The state Supreme Court made the right call this week when it left in place a lower court's ruling that the teacher tenure system at California public schools does not violate students' constitutional rights. But even though they're not unconstitutional, the tenure laws are still problematic, and the Legislature needs to fix them.
The case, Vergara vs. California, was brought by school reformers on behalf of nine California public school students. It argued, among other things, that the laws awarded tenure too easily and then made it too difficult to dismiss "grossly ineffective" teachers. The plaintiffs won at the trial level but lost on appeal. On Monday, the state Supreme Court declined to review the appellate decision.
The big surprise is that the lawsuit got as far as it did. Appellate Justice Roger W. Boren summed it up best: "The court's job is merely to determine whether the statutes are constitutional, not if they are 'a good idea.'"
The teacher protection laws are riddled with problems. They too often allow uncaring or incompetent teachers to stay in their jobs, which has a direct effect on learning and engagement. But the lawsuit's contention — that such rules were so harmful to California's students as to be unconstitutional — bordered on the silly. Even supporters of the suit estimated that the number of teachers who ought to be fired was just a few percent of the entire educational force. Of all the things that prevent California students from succeeding — lack of preschool seats, large class sizes, minimal physical and arts education and so forth — teacher protections are hardly the worst offenders.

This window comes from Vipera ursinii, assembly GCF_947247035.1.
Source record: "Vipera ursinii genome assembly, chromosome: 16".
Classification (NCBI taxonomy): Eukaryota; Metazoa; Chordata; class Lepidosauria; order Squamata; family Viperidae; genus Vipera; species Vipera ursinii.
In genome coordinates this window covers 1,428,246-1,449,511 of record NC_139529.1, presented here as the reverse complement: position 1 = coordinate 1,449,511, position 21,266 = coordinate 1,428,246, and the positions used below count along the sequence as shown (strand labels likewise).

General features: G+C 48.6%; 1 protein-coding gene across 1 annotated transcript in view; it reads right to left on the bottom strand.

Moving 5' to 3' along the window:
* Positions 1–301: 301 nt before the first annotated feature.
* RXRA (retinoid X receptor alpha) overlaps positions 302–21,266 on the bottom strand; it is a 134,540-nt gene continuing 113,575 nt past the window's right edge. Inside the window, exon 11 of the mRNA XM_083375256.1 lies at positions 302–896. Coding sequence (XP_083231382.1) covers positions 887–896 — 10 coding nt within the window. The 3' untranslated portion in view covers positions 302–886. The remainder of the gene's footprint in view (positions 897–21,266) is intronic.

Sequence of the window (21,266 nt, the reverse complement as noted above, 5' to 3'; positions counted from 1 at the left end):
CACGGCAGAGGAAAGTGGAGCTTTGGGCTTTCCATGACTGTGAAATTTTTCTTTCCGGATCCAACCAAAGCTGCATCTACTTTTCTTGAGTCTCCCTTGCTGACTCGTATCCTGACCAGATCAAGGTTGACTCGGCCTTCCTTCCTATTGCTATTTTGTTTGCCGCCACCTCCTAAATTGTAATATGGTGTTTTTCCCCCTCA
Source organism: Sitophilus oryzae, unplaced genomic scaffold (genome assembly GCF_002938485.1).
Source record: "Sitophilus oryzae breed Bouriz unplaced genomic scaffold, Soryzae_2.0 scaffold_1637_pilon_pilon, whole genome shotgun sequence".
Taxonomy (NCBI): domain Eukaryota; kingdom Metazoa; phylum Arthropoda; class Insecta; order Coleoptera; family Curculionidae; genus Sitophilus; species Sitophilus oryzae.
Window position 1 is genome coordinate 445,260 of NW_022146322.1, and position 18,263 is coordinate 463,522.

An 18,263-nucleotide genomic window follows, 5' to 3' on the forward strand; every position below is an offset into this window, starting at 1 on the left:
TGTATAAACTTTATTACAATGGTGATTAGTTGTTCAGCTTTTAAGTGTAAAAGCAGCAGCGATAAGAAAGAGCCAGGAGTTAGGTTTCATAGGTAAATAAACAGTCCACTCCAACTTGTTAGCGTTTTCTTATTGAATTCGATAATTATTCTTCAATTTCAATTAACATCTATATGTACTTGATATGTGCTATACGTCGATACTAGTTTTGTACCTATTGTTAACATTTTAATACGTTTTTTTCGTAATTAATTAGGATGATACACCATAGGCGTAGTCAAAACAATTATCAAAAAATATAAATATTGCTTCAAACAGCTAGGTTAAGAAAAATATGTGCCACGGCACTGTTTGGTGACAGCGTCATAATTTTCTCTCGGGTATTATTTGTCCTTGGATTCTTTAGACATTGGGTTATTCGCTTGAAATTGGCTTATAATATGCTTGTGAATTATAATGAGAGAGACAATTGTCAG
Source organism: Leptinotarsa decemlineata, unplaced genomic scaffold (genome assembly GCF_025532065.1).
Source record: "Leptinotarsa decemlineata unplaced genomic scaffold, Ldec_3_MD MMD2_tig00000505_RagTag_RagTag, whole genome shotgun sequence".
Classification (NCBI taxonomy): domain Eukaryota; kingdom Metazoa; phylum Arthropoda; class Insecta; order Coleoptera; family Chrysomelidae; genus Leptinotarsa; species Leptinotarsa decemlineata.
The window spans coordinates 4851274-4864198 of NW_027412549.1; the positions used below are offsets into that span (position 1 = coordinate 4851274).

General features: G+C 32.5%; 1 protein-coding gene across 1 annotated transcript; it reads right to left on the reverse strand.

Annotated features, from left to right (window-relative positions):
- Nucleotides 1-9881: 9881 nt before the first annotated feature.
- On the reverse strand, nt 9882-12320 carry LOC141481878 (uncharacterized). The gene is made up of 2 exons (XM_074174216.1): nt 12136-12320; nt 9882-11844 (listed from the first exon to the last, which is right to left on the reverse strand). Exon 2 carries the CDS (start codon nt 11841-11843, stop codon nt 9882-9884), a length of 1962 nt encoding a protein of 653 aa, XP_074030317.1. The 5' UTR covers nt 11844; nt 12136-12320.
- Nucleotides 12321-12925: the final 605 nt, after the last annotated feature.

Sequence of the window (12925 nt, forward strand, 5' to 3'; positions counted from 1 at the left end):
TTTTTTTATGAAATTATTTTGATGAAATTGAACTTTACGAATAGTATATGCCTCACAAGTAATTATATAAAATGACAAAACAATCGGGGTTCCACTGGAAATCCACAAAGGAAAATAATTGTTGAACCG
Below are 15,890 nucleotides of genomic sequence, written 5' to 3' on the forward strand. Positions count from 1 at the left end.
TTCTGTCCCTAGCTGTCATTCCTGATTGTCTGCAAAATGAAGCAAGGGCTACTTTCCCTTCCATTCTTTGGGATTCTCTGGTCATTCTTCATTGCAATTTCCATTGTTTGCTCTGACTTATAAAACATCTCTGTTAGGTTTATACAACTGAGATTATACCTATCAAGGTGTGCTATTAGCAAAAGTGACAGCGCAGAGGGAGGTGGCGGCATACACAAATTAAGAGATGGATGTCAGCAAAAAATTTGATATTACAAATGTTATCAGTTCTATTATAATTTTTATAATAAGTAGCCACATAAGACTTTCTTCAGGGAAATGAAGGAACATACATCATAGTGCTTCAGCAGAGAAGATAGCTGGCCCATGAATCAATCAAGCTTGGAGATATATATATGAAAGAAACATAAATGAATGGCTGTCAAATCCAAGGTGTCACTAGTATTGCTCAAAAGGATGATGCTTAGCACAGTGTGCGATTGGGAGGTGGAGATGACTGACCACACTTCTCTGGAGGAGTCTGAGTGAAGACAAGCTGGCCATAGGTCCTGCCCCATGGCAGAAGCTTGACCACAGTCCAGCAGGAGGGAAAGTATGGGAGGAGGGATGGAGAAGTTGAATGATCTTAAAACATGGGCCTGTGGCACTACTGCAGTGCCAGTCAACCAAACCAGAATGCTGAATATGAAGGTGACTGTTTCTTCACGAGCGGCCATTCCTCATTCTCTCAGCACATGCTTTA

But "hardly the worst" is not a ringing endorsement. California's tenure and seniority laws do tend to protect the worst teachers at the expense of students. The Legislature, always too obliging to the desires of the teachers unions, must gather its strength on behalf of the state's children to reform bad laws.